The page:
Growing jewels and garden bondage

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My wife thinks I look stupid, but she likes the roses
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Garden bondage – flag irises tied up with rubber!

That got your attention! But to be honest this posting doesn’t involve precious stones or adults being tied up. But it does involve roses and the end of flag irises.

17th April: Things I have been doing today.

🌹 Taking care of roses: If you think you can’t grow roses in Spain then think again. Given the correct start in life and proper care and attention then they will prosper like a rich boy at Eton. You will see in the photo above two beds of Roses I planted as bare root just under two years ago; and look at them now! Garden jewels. If you want roses, tough you can’t have them. Well, you can but just not now you will have to be patient and wait until the Autumn, then you can buy some lovely David Austin old English roses and have them delivered by post. Don’t be tempted by the many potted roses you may see, if you plant them they will not prosper in our heat, but you could plant them in October; but by then you might as well wait for bare roots.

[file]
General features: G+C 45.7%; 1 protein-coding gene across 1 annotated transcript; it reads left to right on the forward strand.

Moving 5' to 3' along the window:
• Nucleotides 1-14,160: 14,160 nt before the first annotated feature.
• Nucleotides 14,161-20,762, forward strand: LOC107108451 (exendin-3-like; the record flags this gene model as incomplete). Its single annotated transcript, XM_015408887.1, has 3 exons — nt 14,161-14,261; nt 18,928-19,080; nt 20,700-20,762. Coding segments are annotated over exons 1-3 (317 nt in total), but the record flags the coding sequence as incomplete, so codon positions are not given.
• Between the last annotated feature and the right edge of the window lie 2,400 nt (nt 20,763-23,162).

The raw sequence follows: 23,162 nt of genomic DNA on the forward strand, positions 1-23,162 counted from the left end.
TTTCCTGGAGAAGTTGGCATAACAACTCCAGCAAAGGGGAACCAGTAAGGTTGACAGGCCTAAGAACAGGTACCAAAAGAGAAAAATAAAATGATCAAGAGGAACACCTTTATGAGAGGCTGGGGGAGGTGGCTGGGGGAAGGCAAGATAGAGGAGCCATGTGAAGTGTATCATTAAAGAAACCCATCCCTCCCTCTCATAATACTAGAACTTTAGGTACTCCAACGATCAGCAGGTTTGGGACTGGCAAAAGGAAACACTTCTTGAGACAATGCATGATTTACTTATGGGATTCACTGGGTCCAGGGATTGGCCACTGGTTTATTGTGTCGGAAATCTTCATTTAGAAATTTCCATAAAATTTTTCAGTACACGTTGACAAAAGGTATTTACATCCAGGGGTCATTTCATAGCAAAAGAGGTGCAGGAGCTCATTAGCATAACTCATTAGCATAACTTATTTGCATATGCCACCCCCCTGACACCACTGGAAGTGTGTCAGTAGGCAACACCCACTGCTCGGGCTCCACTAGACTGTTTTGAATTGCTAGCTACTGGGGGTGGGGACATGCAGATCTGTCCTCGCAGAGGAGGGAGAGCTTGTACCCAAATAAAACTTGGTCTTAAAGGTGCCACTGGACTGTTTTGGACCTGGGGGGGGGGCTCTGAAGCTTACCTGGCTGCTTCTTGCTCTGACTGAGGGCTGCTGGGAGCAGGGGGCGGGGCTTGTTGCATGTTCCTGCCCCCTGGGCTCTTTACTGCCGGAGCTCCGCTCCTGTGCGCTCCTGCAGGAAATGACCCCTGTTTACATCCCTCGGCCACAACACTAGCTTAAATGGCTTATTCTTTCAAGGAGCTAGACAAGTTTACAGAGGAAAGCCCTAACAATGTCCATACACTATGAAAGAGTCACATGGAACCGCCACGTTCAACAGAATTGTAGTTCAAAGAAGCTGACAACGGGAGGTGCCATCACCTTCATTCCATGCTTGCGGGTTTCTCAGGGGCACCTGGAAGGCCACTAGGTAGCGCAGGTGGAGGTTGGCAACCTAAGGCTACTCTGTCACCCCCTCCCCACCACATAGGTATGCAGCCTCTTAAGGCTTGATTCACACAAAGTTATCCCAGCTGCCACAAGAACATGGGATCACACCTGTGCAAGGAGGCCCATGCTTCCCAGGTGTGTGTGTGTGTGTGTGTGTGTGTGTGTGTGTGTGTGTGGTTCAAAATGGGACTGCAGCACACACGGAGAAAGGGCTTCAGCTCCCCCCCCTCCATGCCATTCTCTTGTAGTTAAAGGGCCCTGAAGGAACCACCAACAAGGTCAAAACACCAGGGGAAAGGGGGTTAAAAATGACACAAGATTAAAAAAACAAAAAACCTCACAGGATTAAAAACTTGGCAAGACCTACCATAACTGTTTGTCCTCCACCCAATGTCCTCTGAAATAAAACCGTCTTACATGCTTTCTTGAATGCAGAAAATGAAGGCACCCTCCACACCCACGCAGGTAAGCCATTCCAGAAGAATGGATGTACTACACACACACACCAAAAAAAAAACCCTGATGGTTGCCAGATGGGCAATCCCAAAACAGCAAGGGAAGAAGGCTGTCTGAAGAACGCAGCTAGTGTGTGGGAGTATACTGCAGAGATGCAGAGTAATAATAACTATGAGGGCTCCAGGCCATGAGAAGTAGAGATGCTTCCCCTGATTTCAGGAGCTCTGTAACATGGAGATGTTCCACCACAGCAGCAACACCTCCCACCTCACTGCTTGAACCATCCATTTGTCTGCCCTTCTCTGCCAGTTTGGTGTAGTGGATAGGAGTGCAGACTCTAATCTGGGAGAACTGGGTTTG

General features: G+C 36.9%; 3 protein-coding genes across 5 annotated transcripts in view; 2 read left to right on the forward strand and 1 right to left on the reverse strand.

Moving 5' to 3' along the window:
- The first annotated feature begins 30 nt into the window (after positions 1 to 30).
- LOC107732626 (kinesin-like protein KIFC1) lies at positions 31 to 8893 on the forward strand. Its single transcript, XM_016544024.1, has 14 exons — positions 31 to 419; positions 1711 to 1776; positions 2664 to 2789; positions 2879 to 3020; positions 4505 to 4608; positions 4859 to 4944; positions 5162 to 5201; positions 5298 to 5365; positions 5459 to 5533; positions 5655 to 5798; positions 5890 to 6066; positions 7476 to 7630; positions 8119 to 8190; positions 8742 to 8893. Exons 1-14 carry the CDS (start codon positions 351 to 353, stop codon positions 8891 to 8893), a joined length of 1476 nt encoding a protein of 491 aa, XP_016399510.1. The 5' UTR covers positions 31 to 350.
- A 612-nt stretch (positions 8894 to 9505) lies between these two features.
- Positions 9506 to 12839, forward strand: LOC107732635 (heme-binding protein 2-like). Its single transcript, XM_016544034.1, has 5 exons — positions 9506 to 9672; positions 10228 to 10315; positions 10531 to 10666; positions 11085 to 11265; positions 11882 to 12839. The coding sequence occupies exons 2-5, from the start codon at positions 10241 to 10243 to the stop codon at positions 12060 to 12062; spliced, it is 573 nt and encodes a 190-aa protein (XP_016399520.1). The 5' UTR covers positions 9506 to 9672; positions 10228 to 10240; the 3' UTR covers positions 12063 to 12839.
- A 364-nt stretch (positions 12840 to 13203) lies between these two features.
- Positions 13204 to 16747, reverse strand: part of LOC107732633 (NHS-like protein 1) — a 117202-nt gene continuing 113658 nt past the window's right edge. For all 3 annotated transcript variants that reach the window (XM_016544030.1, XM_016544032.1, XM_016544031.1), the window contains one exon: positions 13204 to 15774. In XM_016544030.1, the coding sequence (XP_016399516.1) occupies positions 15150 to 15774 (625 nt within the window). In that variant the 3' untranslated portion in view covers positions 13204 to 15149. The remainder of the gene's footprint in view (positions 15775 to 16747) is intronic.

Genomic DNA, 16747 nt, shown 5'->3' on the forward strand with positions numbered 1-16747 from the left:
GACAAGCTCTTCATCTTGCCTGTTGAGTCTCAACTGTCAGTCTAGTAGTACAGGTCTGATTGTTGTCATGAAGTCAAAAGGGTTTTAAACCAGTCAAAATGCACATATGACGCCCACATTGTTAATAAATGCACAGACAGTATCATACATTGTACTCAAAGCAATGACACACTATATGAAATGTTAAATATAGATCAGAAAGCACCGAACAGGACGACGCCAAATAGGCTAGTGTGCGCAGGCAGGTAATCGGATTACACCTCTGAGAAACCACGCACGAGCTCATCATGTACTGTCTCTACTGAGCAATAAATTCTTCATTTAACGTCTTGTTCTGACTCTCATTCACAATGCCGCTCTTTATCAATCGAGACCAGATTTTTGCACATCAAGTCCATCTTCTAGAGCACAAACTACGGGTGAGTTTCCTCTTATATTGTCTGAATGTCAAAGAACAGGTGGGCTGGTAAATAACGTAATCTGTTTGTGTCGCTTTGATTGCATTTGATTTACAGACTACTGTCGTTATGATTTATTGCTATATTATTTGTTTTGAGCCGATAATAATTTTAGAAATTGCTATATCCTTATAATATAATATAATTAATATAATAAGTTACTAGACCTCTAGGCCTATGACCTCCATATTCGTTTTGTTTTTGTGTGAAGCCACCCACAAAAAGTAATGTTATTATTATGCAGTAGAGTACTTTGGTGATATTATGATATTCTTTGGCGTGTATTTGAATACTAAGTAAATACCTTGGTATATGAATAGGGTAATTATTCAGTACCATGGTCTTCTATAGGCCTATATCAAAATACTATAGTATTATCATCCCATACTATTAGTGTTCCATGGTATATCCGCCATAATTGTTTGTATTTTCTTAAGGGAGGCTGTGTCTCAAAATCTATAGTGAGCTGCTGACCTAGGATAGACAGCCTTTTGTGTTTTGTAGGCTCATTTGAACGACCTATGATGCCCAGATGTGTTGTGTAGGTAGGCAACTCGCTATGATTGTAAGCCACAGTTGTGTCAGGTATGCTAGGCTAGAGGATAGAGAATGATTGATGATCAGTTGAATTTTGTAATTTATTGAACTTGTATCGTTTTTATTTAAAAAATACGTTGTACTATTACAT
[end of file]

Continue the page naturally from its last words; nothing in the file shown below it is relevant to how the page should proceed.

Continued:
But if you have roses you should be in full swing maintaining them at their best. You will need to deadhead every day, in my case the yellow rose in the photo “Blythe Spirit” needs deadheading twice a day. You will need to feed every week with liquid feed; or twice a year with slow release granulated (February and June). You must have irrigation in place as roses are very thirsty. Even with irrigation they benefit from a good soaking one evening a week.

🌹 The end of flag irises: Well not quite the end. All the flag irises in my garden have been deadheaded a couple of weeks ago to ensure they did not waste their strength on seed. I have left the foliage on to allow it to transfer all the suns energy down into the bulbs ready for next year. However, I cannot stand to have all that yellowing unkempt foliage hanging around for weeks like some forlorn summer visitor. So the answer is some quick garden bondage! Bend the tops of each foliage clump in two and then using an elastic band or twine tie the foliage in place. This keeps them neat and tidy and allows them to do their work without getting in the way (see photo). Where do you get those colourful elastic bands I can hear you asking. Well I have to confess that I steal them from the kitchen drawer where my wife stores them after removing them from vegetables she has bought from the supermarket. Now and again she asks where all the elastic bands have gone and I accuse mice. She now has the vision of a large band of rogue mice creating a huge elastic ball somewhere inside our walls; it’s the stuff of nightmares.

Author: spanishgarden

I live in both Spain and the UK and am a very keen gardener. I garden every day and enjoy sharing all the secrets that God allows us to discover in our gardens.